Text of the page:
Last year, after a surgical device was determined to raise the risk of spreading aggressive forms of uterine cancer, one manufacturer recalled all of its power morcellators used to remove uterine fibroids. Now, it’s reported that the FBI has been investigating the company, Johnson & Johnson and its Ethicon subsidiary, over the timing of when it knew about the dangers of its product.
Power morcellation surgery had been popular because it was a less invasive way to remove fibroids in the uterus than traditional surgery. Performed laparoscopically (a small incision is made into which the device is inserted), morcellation surgery broke up fibroids into tiny bits that were removed through the incision.
But after it was learned that many women had contracted advanced cancer after undergoing the procedure, the FDA issued morcellation warnings.
Last month, AboutLawsuits.com summarized a story that originally appeared in the Wall Street Journal. Reportedly, “a number of sources close to the company and familiar with uterine fibroid surgical device cancer risks say they have been interviewed by the FBI in recent months.”
When Ethicon recalled its power morcellators and stopped making and selling them, it was commanding about three-quarters of that medical device market. The decision to exit the market was made because the company and an FDA panel believed that there was no way to make the devices safe.
But “[r]eports suggest that Johnson & Johnson may have been warned nearly a decade ago about the risks of upstaging undiagnosed cancer with morcellation during uterine fibroid removal surgery,” according to AboutLawsuits.com. (“Upstaging” means to deem a cancer at a higher, or more invasive, critical level than before.)
That was the opinion of Dr. Robert Lamparter, a pathologist interviewed by the FBI in May, according to the Journal. Lamparter had warned Ethicon in 2006, eight years before the recall, that power morcellators could be life-threatening because they could spread cancer cells that had been unknown to doctors or patients previous to the laparoscopy. “The manufacturer acknowledges he warned them,” said AboutLawsuits.com, “and say they responded by trying to change the instructions on the devices to make them safer.”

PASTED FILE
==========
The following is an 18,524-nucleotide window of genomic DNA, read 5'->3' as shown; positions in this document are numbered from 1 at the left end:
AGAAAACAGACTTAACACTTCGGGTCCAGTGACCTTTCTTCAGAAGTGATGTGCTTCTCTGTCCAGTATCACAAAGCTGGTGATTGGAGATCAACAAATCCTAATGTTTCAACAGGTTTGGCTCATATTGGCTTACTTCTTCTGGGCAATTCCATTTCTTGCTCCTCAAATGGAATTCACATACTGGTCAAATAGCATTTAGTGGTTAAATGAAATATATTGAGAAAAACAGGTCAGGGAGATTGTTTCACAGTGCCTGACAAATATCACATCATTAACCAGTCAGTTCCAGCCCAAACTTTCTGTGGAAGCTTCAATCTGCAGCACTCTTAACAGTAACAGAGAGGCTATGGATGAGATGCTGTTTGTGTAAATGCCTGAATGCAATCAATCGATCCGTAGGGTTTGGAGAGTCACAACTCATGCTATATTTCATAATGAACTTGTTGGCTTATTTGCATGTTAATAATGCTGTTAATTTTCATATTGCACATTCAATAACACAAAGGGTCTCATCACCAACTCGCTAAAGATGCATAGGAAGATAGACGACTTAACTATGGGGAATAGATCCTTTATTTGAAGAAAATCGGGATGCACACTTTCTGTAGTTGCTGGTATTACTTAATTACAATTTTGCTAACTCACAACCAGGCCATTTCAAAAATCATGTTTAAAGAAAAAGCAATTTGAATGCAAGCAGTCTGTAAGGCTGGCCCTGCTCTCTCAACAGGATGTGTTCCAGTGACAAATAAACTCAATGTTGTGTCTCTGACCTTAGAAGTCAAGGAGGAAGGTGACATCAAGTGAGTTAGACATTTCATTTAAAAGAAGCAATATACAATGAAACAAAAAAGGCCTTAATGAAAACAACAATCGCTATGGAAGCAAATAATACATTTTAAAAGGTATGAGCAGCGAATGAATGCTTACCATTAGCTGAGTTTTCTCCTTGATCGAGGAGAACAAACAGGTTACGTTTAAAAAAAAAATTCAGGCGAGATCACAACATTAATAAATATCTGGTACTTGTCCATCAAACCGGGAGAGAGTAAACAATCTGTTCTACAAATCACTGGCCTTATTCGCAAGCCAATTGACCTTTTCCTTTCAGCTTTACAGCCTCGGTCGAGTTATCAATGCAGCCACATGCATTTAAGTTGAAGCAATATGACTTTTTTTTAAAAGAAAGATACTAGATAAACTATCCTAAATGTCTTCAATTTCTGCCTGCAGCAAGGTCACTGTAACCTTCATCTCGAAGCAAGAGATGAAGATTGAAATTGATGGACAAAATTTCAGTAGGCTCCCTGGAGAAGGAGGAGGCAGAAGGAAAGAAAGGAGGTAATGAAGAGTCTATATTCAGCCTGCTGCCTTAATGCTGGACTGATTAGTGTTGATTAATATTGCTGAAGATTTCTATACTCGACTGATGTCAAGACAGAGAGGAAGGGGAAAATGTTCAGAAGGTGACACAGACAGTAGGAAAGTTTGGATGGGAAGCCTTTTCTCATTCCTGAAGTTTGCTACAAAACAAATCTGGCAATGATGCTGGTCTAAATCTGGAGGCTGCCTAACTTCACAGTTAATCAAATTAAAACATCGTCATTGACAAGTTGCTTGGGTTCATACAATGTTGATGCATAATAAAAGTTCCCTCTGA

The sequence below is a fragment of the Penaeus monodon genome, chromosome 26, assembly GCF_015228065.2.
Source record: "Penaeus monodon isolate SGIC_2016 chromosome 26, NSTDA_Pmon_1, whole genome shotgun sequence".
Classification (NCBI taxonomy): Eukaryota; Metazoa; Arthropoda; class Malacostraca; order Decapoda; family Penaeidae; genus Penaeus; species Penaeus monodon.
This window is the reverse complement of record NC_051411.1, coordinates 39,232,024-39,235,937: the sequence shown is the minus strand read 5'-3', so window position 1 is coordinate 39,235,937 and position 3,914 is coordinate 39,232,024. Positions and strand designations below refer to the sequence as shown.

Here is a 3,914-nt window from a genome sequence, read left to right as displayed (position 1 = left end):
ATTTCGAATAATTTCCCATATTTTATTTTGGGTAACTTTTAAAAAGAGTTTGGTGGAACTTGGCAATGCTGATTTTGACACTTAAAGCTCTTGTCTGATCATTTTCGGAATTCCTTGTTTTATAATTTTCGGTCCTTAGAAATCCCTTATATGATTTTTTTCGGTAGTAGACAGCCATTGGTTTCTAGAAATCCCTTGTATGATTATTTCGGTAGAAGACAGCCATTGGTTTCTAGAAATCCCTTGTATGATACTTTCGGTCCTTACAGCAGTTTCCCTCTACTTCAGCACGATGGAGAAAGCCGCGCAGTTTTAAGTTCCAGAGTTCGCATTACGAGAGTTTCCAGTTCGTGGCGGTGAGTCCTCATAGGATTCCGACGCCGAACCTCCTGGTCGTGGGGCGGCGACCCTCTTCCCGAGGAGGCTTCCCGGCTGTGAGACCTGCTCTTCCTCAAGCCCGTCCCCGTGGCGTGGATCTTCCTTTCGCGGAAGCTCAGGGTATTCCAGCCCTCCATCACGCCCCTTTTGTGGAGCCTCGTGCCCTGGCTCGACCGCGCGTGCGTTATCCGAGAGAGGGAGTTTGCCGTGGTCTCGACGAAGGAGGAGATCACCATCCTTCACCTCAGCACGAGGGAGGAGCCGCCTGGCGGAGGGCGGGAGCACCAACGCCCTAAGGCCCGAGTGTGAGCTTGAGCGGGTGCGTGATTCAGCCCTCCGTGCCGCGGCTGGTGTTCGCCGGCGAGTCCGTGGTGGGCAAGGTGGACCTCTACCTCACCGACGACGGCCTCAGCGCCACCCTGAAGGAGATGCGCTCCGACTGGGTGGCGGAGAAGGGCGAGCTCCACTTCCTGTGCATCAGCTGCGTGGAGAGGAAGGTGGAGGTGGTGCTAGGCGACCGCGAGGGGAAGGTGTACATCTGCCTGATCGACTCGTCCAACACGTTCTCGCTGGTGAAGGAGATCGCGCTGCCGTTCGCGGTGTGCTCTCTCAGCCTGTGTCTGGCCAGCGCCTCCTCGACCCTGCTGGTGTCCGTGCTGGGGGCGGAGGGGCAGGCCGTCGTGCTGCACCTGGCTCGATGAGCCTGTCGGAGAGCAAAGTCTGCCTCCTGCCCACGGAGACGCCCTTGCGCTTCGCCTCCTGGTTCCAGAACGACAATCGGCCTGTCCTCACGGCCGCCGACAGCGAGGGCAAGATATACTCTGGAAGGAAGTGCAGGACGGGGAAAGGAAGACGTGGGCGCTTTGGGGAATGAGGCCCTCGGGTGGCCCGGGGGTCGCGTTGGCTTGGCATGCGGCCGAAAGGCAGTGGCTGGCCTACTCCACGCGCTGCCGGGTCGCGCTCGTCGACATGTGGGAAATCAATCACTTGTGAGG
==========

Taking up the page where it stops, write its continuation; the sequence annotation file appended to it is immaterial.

In November, the FDA announced that it would allow hysterectomy morcellators to remain on the market, but would require substantially stronger warnings about the risk of cancer and indicate that they would be appropriate treatment for fewer patients than had composed the market before the cancer risk was known. As we blogged, it wasn’t a very popular move by the feds.
Since last year, many hospitals have refused to perform procedures using power morcellators, and several insurance companies now decline to cover such operations.
As you might expect, the number of lawsuits over cancer diagnoses after morecellation procedures has grown. They claim that inadequate warnings were provided for consumers and the medical community.
And now, it seems, the FBI is lending credibility to those allegations.